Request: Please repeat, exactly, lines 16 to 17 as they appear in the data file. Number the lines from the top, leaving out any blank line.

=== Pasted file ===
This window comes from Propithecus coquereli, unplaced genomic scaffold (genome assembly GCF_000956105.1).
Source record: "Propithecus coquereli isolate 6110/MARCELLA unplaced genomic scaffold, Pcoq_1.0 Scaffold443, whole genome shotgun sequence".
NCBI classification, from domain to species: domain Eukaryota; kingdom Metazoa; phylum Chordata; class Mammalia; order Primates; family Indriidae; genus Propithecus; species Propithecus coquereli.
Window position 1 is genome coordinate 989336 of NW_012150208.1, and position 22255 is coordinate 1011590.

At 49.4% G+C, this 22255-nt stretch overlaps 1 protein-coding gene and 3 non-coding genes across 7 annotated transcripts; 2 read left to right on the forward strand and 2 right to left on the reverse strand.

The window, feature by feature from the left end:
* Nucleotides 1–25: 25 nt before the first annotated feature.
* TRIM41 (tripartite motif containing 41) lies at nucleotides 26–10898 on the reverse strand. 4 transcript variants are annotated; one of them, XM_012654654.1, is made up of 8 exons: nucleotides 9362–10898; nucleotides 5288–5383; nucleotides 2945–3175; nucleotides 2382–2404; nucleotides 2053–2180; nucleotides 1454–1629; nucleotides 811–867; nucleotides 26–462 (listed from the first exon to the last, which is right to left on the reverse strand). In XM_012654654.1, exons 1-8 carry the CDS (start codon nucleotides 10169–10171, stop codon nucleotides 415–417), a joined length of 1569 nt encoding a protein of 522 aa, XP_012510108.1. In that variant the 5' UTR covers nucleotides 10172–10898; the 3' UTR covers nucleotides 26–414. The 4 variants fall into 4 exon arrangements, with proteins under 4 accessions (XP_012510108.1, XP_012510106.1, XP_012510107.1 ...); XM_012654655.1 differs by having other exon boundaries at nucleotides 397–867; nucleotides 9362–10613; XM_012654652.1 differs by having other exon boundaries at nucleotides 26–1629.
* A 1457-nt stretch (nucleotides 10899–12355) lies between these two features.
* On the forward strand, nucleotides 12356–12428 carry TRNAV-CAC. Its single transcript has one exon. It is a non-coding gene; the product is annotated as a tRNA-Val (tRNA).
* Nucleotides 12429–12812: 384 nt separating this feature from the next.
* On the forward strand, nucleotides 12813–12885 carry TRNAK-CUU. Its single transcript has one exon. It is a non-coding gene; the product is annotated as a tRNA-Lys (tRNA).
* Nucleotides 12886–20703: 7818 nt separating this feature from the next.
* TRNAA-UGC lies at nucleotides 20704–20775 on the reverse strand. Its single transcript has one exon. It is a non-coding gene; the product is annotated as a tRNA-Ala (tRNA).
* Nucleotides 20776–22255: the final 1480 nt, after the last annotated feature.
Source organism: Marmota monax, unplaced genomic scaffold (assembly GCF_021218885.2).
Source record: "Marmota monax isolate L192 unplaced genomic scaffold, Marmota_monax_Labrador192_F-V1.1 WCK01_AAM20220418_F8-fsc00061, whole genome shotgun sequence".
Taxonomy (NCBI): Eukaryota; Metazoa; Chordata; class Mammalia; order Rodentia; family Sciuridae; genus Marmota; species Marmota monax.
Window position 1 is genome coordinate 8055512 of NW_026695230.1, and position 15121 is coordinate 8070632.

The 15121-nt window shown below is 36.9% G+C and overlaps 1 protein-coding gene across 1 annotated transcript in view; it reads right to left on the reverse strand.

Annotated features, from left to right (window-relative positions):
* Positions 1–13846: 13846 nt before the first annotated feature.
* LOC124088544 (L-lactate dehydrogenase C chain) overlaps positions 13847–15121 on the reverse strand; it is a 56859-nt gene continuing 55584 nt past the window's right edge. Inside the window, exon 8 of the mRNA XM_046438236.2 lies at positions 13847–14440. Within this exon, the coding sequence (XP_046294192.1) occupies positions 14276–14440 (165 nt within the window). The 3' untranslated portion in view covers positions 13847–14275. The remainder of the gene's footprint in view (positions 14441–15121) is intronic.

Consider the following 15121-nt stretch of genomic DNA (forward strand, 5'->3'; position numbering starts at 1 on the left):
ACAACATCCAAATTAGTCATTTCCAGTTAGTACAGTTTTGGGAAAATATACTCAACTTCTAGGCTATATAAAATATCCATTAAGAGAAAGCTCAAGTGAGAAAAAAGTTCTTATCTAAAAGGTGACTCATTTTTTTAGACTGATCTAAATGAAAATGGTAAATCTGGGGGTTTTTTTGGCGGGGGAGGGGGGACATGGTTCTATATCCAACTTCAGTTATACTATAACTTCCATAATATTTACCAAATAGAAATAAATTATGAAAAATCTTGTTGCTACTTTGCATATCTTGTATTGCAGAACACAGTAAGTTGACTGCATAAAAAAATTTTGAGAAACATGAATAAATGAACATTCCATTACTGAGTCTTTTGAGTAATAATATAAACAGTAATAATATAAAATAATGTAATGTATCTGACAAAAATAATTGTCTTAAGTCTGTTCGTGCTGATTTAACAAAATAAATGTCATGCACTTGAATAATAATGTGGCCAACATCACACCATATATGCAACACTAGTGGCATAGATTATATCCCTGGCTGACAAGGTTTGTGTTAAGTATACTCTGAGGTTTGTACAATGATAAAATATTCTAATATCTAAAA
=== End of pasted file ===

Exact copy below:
Source organism: Marmota monax, unplaced genomic scaffold (assembly GCF_021218885.2).
Source record: "Marmota monax isolate L192 unplaced genomic scaffold, Marmota_monax_Labrador192_F-V1.1 WCK01_AAM20220418_F8-fsc00061, whole genome shotgun sequence".